The activity of the mitochondrial permeability transition pore, mPTP, a highly regulated multi-component mega-channel, is enhanced in aging and in aging-driven degenerative diseases. mPTP activity accelerates aging by releasing large amounts of cell-damaging reactive oxygen species, Ca2+ and NAD+. The various pathways that control the channel activity, directly or indirectly, can therefore either inhibit or accelerate aging or retard or enhance the progression of aging-driven degenerative diseases and determine lifespan and healthspan. Autophagy, a catabolic process that removes and digests damaged proteins and organelles, protects the cell against aging and disease. However, the protective effect of autophagy depends on mTORC2/SKG1 inhibition of mPTP. Autophagy is inhibited in aging cells. Mitophagy, a specialized form of autophagy, which retards aging by removing mitochondrial fragments with activated mPTP, is also inhibited in aging cells, and this inhibition leads to increased mPTP activation, which is a major contributor to neurodegenerative diseases, such as Alzheimer's and Parkinson's diseases. The increased activity of mPTP in aging turns autophagy/mitophagy into a destructive process leading to cell aging and death. Several drugs and lifestyle modifications that enhance healthspan and lifespan enhance autophagy and inhibit the activation of mPTP. Therefore, elucidating the intricate connections between pathways that activate and inhibit mPTP, in the context of aging and degenerative diseases, could enhance the discovery of new drugs and lifestyle modifications that slow aging and degenerative disease.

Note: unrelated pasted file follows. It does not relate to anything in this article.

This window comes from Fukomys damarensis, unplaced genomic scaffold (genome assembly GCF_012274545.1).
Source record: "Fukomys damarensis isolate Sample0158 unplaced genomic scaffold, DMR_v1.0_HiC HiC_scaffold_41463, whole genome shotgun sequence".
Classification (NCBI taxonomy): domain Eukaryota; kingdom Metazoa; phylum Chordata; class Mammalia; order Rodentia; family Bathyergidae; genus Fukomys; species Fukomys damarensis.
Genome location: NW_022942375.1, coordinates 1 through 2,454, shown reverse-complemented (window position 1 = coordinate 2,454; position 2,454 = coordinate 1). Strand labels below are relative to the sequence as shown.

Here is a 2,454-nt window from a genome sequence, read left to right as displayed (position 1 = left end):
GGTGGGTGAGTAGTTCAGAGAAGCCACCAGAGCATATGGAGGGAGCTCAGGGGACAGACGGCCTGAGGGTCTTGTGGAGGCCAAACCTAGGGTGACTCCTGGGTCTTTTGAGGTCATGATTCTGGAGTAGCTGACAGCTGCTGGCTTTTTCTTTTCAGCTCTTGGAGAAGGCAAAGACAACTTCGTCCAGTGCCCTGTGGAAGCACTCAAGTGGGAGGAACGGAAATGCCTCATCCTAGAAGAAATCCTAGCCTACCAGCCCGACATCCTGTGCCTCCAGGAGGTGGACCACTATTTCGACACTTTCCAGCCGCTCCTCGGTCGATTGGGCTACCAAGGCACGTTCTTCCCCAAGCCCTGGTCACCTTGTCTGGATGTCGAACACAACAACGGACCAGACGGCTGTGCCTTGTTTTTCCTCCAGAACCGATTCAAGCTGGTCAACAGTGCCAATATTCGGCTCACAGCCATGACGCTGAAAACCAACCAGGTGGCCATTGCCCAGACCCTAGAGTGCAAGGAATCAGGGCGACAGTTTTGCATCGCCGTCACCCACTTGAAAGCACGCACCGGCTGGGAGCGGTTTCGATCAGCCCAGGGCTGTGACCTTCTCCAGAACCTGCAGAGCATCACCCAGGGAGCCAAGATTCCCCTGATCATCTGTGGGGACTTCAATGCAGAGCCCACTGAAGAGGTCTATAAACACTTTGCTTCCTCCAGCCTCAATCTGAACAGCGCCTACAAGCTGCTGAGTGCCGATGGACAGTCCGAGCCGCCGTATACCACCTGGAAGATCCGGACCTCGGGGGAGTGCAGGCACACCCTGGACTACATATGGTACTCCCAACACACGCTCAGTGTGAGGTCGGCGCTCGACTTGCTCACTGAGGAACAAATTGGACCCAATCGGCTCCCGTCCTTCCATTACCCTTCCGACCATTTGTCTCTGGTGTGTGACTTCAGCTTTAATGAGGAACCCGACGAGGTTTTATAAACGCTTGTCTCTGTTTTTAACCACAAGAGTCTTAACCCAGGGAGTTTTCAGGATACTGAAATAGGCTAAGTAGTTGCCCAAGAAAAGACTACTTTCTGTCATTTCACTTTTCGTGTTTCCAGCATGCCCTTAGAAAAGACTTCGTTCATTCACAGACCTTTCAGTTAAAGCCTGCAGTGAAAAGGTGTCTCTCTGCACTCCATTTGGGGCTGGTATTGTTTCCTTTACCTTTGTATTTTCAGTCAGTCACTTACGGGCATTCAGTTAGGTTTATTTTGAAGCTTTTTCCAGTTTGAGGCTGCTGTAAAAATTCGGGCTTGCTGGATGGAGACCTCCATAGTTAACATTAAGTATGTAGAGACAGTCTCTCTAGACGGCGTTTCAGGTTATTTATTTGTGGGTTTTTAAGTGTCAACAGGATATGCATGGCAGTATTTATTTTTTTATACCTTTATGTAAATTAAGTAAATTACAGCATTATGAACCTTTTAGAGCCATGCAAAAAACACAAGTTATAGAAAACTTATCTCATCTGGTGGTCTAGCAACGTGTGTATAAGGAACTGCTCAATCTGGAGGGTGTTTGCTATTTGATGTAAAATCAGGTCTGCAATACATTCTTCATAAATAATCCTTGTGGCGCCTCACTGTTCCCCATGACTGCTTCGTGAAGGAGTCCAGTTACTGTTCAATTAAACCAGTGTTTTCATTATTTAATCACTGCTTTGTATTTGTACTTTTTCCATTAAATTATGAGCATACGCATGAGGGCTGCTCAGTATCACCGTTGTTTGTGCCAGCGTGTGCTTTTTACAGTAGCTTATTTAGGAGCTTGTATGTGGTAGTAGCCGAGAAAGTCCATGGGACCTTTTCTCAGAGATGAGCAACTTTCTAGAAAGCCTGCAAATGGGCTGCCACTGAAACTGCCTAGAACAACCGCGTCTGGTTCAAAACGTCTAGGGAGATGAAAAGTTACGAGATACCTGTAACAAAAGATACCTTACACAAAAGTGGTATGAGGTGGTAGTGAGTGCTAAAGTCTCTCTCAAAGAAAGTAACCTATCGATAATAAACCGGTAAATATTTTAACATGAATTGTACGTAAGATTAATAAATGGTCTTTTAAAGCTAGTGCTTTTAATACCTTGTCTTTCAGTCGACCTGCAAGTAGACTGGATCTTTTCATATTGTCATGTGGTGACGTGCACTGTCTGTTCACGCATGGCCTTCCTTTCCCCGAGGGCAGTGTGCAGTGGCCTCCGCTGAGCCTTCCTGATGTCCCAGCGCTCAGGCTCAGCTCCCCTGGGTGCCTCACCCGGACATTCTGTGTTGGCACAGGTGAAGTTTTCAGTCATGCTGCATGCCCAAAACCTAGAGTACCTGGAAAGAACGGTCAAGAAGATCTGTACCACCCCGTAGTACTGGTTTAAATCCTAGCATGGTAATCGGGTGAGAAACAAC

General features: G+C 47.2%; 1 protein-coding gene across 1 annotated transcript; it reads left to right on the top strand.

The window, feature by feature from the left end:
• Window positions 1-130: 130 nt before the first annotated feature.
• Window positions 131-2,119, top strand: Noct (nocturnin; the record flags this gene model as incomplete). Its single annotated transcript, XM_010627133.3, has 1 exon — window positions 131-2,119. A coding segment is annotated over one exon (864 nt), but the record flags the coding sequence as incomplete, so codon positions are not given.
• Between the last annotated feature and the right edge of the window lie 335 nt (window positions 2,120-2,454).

Recommended CitationRottenberg, Hagai and Hoek, Jan B., "The Mitochondrial Permeability Transition: Nexus of Aging, Disease and Longevity." (2021). Department of Pathology, Anatomy, and Cell Biology Faculty Papers. Paper 309.
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